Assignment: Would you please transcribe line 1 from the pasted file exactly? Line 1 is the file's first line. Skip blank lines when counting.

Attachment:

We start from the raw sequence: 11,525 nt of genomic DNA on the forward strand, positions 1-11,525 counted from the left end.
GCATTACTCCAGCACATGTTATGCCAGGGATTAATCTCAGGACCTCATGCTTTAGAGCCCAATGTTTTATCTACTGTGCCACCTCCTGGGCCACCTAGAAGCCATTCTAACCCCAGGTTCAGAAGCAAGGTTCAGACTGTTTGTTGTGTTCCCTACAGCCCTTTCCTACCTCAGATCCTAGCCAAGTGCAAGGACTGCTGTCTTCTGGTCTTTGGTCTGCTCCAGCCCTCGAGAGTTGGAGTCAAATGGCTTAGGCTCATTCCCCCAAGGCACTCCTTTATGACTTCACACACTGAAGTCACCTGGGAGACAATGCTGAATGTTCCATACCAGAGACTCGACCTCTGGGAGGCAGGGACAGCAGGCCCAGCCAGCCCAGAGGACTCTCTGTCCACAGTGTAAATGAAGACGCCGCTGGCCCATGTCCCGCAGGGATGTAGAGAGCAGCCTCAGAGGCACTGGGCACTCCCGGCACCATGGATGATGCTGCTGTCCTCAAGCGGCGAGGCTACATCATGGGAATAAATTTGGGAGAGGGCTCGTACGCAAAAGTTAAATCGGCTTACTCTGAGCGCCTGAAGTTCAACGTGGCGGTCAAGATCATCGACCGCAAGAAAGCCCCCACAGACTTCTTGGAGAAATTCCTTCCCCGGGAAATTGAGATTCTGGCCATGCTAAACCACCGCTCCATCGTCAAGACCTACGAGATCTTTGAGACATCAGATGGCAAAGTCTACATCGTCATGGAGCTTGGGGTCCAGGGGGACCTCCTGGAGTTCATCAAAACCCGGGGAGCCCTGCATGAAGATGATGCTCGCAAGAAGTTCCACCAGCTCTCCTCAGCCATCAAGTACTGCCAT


We start from the raw sequence: 11,525 nt of genomic DNA on the forward strand, positions 1-11,525 counted from the left end.